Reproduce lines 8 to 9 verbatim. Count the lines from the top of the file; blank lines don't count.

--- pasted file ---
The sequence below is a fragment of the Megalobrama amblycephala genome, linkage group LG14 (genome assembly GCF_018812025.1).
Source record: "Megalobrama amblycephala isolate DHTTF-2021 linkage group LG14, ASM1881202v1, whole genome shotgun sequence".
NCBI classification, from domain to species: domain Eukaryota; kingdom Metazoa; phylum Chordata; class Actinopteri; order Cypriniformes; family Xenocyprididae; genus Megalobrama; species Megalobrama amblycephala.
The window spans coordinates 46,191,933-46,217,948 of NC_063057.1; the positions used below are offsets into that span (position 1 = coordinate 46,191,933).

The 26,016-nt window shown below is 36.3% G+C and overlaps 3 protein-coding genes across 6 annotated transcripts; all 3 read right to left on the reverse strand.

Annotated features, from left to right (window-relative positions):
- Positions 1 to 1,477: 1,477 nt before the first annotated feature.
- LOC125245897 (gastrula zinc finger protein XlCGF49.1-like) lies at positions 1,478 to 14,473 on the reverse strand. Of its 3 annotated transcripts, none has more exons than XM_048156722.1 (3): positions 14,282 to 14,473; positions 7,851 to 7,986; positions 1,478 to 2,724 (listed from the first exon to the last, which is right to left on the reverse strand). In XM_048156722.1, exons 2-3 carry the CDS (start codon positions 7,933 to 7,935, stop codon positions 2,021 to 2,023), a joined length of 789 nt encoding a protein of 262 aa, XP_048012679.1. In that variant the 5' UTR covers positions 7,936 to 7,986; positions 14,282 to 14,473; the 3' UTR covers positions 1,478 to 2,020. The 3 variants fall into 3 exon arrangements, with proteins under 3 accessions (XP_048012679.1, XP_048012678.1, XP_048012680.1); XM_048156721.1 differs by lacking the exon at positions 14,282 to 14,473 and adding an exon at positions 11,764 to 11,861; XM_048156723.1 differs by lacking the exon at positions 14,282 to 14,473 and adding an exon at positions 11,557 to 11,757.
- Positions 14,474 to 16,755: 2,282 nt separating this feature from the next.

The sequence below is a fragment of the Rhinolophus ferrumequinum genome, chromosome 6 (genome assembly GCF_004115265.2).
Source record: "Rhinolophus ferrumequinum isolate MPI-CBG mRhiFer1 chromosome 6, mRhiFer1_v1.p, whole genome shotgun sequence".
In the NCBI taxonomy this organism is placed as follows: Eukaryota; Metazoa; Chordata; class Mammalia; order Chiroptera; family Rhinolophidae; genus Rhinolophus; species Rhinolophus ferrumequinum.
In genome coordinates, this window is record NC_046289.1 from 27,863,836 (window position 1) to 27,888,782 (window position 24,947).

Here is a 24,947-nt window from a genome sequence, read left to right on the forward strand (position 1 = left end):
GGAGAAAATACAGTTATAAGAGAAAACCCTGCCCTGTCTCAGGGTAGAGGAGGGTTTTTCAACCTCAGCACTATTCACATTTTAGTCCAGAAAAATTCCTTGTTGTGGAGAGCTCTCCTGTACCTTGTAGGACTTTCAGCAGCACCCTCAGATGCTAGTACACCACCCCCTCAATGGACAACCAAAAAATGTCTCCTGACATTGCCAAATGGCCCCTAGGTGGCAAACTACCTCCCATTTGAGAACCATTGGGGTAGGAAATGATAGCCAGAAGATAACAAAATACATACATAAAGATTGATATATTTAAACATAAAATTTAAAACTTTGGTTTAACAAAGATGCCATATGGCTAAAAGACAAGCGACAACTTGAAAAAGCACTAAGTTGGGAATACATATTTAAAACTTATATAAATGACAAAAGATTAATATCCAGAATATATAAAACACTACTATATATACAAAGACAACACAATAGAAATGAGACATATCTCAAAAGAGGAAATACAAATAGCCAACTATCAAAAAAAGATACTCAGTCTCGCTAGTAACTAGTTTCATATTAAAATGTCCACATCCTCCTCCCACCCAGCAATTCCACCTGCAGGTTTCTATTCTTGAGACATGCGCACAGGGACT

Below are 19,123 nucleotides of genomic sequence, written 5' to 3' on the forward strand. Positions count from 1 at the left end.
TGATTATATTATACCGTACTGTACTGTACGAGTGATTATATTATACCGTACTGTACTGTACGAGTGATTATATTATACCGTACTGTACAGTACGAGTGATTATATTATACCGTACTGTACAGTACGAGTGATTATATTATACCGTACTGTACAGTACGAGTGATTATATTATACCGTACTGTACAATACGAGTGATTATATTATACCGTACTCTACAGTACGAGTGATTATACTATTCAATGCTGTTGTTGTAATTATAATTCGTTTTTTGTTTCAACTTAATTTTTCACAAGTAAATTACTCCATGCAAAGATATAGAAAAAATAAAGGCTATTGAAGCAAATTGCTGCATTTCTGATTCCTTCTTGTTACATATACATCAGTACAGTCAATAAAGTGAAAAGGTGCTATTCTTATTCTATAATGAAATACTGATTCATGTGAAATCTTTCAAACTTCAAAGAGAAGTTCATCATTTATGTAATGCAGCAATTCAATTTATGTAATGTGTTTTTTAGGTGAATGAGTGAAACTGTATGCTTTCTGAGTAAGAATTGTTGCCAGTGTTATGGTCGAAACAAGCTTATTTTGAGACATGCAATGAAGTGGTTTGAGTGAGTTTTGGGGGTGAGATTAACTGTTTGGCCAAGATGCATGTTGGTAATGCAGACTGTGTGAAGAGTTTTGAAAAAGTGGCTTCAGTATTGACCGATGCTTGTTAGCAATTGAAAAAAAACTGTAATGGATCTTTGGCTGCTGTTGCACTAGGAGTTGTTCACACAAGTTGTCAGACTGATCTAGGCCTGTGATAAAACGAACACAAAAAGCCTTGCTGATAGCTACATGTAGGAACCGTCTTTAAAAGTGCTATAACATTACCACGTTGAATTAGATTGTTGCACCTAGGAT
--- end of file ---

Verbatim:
- LOC125245897 (gastrula zinc finger protein XlCGF49.1-like) lies at positions 1,478 to 14,473 on the reverse strand. Of its 3 annotated transcripts, none has more exons than XM_048156722.1 (3): positions 14,282 to 14,473; positions 7,851 to 7,986; positions 1,478 to 2,724 (listed from the first exon to the last, which is right to left on the reverse strand). In XM_048156722.1, exons 2-3 carry the CDS (start codon positions 7,933 to 7,935, stop codon positions 2,021 to 2,023), a joined length of 789 nt encoding a protein of 262 aa, XP_048012679.1. In that variant the 5' UTR covers positions 7,936 to 7,986; positions 14,282 to 14,473; the 3' UTR covers positions 1,478 to 2,020. The 3 variants fall into 3 exon arrangements, with proteins under 3 accessions (XP_048012679.1, XP_048012678.1, XP_048012680.1); XM_048156721.1 differs by lacking the exon at positions 14,282 to 14,473 and adding an exon at positions 11,764 to 11,861; XM_048156723.1 differs by lacking the exon at positions 14,282 to 14,473 and adding an exon at positions 11,557 to 11,757.
- Positions 14,474 to 16,755: 2,282 nt separating this feature from the next.